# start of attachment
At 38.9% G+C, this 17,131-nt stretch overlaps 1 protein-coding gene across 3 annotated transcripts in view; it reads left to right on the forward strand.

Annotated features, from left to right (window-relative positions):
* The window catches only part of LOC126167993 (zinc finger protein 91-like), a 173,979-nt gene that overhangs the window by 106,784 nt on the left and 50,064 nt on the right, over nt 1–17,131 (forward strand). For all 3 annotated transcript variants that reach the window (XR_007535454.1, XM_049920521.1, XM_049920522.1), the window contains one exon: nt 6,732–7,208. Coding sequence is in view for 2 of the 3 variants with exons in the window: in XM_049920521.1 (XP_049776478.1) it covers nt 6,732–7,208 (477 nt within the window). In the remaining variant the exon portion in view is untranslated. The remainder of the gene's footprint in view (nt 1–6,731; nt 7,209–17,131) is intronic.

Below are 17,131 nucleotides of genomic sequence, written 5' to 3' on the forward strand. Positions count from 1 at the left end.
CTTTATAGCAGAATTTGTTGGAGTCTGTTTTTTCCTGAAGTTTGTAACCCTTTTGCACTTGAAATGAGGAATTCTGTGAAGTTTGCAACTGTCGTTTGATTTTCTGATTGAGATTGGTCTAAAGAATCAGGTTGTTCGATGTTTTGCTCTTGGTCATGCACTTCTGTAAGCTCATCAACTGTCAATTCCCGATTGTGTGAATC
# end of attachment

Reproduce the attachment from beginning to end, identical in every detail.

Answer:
At 38.9% G+C, this 17,131-nt stretch overlaps 1 protein-coding gene across 3 annotated transcripts in view; it reads left to right on the forward strand.

Annotated features, from left to right (window-relative positions):
* The window catches only part of LOC126167993 (zinc finger protein 91-like), a 173,979-nt gene that overhangs the window by 106,784 nt on the left and 50,064 nt on the right, over nt 1–17,131 (forward strand). For all 3 annotated transcript variants that reach the window (XR_007535454.1, XM_049920521.1, XM_049920522.1), the window contains one exon: nt 6,732–7,208. Coding sequence is in view for 2 of the 3 variants with exons in the window: in XM_049920521.1 (XP_049776478.1) it covers nt 6,732–7,208 (477 nt within the window). In the remaining variant the exon portion in view is untranslated. The remainder of the gene's footprint in view (nt 1–6,731; nt 7,209–17,131) is intronic.

Below are 17,131 nucleotides of genomic sequence, written 5' to 3' on the forward strand. Positions count from 1 at the left end.
CTTTATAGCAGAATTTGTTGGAGTCTGTTTTTTCCTGAAGTTTGTAACCCTTTTGCACTTGAAATGAGGAATTCTGTGAAGTTTGCAACTGTCGTTTGATTTTCTGATTGAGATTGGTCTAAAGAATCAGGTTGTTCGATGTTTTGCTCTTGGTCATGCACTTCTGTAAGCTCATCAACTGTCAATTCCCGATTGTGTGAATC